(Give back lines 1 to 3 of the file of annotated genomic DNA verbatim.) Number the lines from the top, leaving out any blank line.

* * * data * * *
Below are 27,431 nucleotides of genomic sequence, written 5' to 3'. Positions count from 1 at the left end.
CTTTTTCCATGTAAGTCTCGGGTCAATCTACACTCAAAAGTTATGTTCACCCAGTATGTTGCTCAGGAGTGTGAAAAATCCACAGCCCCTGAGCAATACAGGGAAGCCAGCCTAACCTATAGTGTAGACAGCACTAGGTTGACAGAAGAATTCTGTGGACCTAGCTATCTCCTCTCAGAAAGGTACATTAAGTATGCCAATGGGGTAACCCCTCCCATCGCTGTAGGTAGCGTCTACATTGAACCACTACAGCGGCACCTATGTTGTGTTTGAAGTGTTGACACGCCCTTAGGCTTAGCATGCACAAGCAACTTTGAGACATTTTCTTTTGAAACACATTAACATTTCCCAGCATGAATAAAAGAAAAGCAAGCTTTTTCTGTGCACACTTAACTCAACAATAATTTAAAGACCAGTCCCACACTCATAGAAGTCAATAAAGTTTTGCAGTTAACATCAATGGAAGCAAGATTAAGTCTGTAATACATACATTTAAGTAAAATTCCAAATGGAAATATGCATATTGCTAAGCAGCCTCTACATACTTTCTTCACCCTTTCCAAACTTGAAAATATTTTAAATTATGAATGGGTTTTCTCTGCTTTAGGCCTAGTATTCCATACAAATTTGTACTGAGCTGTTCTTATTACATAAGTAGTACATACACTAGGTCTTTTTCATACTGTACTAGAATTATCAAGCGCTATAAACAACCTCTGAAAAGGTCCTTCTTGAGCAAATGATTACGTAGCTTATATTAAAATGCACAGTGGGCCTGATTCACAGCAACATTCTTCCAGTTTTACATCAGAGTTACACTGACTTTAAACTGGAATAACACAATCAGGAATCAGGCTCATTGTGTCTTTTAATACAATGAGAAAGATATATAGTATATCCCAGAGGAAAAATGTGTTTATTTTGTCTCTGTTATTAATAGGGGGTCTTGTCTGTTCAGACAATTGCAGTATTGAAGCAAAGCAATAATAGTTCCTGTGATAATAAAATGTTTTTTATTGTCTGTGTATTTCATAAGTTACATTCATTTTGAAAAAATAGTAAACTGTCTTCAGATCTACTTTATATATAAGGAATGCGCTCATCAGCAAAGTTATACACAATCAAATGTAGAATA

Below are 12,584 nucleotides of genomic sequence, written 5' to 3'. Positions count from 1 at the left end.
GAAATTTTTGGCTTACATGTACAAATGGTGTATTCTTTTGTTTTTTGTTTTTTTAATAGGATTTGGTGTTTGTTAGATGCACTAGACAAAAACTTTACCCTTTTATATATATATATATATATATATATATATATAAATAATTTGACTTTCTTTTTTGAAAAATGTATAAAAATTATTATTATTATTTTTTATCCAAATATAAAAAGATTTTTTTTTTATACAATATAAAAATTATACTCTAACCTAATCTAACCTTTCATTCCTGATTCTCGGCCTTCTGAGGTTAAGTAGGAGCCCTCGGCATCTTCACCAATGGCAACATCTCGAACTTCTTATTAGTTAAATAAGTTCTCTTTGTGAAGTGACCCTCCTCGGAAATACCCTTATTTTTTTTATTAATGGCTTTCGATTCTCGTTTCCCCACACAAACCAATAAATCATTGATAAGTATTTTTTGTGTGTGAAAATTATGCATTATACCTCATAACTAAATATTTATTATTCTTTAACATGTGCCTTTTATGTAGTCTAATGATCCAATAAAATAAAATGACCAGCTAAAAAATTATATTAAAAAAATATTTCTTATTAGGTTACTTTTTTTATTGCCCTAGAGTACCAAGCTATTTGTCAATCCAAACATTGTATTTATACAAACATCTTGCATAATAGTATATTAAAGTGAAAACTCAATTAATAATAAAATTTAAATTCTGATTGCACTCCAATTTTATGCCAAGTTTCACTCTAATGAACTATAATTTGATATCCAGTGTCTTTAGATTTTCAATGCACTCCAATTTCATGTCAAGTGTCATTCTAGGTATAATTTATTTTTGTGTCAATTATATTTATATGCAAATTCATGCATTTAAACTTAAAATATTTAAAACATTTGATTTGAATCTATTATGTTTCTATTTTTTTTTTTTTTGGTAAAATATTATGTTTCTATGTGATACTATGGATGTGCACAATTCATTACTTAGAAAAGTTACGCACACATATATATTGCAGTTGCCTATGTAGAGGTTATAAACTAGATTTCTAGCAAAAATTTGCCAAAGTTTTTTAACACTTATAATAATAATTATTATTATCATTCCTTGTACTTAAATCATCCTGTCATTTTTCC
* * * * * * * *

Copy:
Below are 27,431 nucleotides of genomic sequence, written 5' to 3'. Positions count from 1 at the left end.
CTTTTTCCATGTAAGTCTCGGGTCAATCTACACTCAAAAGTTATGTTCACCCAGTATGTTGCTCAGGAGTGTGAAAAATCCACAGCCCCTGAGCAATACAGGGAAGCCAGCCTAACCTATAGTGTAGACAGCACTAGGTTGACAGAAGAATTCTGTGGACCTAGCTATCTCCTCTCAGAAAGGTACATTAAGTATGCCAATGGGGTAACCCCTCCCATCGCTGTAGGTAGCGTCTACATTGAACCACTACAGCGGCACCTATGTTGTGTTTGAAGTGTTGACACGCCCTTAGGCTTAGCATGCACAAGCAACTTTGAGACATTTTCTTTTGAAACACATTAACATTTCCCAGCATGAATAAAAGAAAAGCAAGCTTTTTCTGTGCACACTTAACTCAACAATAATTTAAAGACCAGTCCCACACTCATAGAAGTCAATAAAGTTTTGCAGTTAACATCAATGGAAGCAAGATTAAGTCTGTAATACATACATTTAAGTAAAATTCCAAATGGAAATATGCATATTGCTAAGCAGCCTCTACATACTTTCTTCACCCTTTCCAAACTTGAAAATATTTTAAATTATGAATGGGTTTTCTCTGCTTTAGGCCTAGTATTCCATACAAATTTGTACTGAGCTGTTCTTATTACATAAGTAGTACATACACTAGGTCTTTTTCATACTGTACTAGAATTATCAAGCGCTATAAACAACCTCTGAAAAGGTCCTTCTTGAGCAAATGATTACGTAGCTTATATTAAAATGCACAGTGGGCCTGATTCACAGCAACATTCTTCCAGTTTTACATCAGAGTTACACTGACTTTAAACTGGAATAACACAATCAGGAATCAGGCTCATTGTGTCTTTTAATACAATGAGAAAGATATATAGTATATCCCAGAGGAAAAATGTGTTTATTTTGTCTCTGTTATTAATAGGGGGTCTTGTCTGTTCAGACAATTGCAGTATTGAAGCAAAGCAATAATAGTTCCTGTGATAATAAAATGTTTTTTATTGTCTGTGTATTTCATAAGTTACATTCATTTTGAAAAAATAGTAAACTGTCTTCAGATCTACTTTATATATAAGGAATGCGCTCATCAGCAAAGTTATACACAATCAAATGTAGAATA

Below are 12,584 nucleotides of genomic sequence, written 5' to 3'. Positions count from 1 at the left end.